The garden is starting to take shape. I have planted the flowers boxes out front, although they will not fill in for awhile yet. The planters on the deck are planted with hibiscus and cannas. The pots are starting to fill with home-grown begonias; saliva, more cannas, coleus, and an assortment of planters contain seeds waiting to sprout. Seed packets of more flowers and vegetables are on the kitchen counter, waiting for tomorrow. After a quick trip to the store for some soil amendments and a little work to finish prep, the veggie garden will be on its way. The bunnies know; I have already spotted one laying in wait at the edge of the vegetable plot.
This year I am taking more photos as I go along, a visual journal to supplement the written one I keep of successes and failures.
Gardening is in my blood. My mom and dad always had a huge garden. I spent many spring and summers following daddy as he tilled the soil and prepared it for planting. Following behind that small tractor I learned the smell of freshly turned earth. In my mind there is no sweeter smell. I learned what was and wasn't a weed while helping thin the rows. In that hot South Carolina sun, I learned about the cycles of the earth, early and late planting, the joys of a good harvest, and the needfulness of winter so the earth, plants, and humans could rest.
Mama had a pantry and freezer that she filled to capacity with frozen and canned fruits and vegetables from that garden. She made jams and jellies from berries I helped her pick. Wild strawberries grew in the lower pasture, blackberries and dewberries along the fence rows and edges of the woods.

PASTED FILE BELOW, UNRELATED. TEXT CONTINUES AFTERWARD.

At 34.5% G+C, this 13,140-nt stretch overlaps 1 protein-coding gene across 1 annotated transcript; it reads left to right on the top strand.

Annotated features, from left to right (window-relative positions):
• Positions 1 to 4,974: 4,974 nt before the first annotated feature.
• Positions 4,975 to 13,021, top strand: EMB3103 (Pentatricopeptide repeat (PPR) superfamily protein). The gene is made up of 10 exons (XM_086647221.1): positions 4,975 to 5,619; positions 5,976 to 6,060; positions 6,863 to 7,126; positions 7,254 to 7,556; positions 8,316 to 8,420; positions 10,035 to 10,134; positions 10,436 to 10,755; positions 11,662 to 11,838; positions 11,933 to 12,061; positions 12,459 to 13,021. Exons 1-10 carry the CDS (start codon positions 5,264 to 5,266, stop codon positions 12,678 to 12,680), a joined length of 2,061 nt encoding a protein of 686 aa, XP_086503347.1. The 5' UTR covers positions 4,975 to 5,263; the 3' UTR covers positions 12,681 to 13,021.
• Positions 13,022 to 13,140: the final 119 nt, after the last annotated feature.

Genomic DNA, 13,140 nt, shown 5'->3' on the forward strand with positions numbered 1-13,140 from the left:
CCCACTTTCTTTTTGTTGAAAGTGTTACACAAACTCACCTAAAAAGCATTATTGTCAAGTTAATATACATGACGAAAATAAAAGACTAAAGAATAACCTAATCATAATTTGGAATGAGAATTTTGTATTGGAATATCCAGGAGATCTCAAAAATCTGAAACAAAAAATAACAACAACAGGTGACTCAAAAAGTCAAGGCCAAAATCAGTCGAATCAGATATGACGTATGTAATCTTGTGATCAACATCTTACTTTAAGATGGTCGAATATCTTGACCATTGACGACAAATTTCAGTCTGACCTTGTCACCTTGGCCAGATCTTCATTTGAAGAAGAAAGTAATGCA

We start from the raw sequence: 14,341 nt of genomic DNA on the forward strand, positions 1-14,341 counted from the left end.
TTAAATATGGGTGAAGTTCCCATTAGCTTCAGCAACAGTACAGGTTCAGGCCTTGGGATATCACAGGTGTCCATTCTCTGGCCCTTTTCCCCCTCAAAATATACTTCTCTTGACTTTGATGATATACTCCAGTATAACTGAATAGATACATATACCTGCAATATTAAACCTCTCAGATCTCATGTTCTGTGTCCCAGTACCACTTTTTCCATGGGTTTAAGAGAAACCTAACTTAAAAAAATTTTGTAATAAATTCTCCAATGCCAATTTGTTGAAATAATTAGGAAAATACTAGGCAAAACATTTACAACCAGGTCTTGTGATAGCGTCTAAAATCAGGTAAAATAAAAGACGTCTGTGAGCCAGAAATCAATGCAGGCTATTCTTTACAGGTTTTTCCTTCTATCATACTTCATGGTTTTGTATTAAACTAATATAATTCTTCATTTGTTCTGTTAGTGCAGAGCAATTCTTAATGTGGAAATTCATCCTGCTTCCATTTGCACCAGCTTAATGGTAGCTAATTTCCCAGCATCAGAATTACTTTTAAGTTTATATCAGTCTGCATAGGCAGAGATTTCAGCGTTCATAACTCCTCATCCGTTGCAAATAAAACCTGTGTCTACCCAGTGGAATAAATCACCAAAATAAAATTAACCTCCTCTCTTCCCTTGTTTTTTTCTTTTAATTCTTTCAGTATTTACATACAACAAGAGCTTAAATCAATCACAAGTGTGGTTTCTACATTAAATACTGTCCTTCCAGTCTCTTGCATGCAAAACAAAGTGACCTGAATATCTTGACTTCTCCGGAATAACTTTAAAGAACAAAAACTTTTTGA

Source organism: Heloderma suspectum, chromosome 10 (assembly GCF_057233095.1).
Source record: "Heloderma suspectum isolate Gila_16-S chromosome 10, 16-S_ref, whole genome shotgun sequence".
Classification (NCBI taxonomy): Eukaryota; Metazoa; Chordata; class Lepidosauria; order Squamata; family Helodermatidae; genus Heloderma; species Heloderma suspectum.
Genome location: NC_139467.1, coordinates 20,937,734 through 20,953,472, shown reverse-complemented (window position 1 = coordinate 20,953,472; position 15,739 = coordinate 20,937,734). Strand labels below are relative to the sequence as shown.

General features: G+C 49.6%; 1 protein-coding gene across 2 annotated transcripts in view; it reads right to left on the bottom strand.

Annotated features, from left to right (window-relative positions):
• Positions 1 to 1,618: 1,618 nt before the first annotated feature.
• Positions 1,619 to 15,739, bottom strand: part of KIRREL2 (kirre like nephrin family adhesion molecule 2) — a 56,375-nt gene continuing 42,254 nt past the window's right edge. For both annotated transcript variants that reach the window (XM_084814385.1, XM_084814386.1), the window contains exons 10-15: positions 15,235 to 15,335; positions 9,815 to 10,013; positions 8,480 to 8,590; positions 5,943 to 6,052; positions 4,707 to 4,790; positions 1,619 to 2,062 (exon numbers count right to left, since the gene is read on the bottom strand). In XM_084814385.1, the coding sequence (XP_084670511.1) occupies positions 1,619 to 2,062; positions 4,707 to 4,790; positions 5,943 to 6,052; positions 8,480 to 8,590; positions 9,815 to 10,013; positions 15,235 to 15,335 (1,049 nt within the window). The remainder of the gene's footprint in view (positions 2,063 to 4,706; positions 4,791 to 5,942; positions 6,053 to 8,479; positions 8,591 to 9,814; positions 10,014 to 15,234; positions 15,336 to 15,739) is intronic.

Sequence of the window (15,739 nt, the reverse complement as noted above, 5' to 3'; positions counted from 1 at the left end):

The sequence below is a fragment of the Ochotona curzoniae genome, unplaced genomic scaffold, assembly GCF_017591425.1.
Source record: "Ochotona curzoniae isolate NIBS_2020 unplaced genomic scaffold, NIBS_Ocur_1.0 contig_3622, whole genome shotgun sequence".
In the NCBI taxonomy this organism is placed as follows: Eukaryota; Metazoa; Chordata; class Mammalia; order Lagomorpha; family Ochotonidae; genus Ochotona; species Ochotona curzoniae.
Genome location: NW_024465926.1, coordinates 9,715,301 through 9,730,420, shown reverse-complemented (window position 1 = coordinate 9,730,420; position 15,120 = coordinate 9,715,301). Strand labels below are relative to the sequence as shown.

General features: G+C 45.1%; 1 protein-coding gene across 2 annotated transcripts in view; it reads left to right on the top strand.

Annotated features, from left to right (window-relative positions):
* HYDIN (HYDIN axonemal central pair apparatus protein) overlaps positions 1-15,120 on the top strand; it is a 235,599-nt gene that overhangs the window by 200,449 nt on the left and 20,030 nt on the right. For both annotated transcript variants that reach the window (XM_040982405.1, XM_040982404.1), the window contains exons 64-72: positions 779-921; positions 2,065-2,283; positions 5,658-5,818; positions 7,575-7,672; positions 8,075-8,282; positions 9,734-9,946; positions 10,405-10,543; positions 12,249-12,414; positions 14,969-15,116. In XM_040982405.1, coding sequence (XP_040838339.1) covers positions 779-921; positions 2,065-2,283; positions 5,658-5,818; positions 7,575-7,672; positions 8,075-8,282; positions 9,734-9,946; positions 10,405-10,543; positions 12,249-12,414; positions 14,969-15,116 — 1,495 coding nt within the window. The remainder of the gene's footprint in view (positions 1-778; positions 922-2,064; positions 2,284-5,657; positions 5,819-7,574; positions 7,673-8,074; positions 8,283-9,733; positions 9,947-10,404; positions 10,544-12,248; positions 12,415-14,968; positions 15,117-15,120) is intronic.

Mama and daddy's garden was bigger than the lot our cottage sits on. It was in full sun and was blessed with rich soil. My garden encompasses the entire lot around the cottage. I don't call it a 'yard' anymore. It is just the garden. Here in the North Carolina Mountains, we are tucked into a north facing hillside and surrounded by very old, very large trees. The garden is a series of small beds, conforming with the terrain as much as possible to reduce erosion and optimizing the sunlight that does get through.
Below the garden, the joining property is wooded and is a flood plain. There lies the bottom of the garden and the domain of the fairies. There also is the slowly growing area where beloved pets and familiars lie at rest. There, on the north-east corner, below the Fairy Tree.
Tomorrow morning, while the mountain air is still crisp, I will walk the garden as I do every morning. But tomorrow I will be making the final, or nearly final, decisions on where things will go this year. And after that quick trip to the big box store, I will dig and smell that sweet smell of freshly turned earth and remember daddy and the things he taught me. And I will plant hope, for that is, when it comes down to it, what you do when you plant a seed.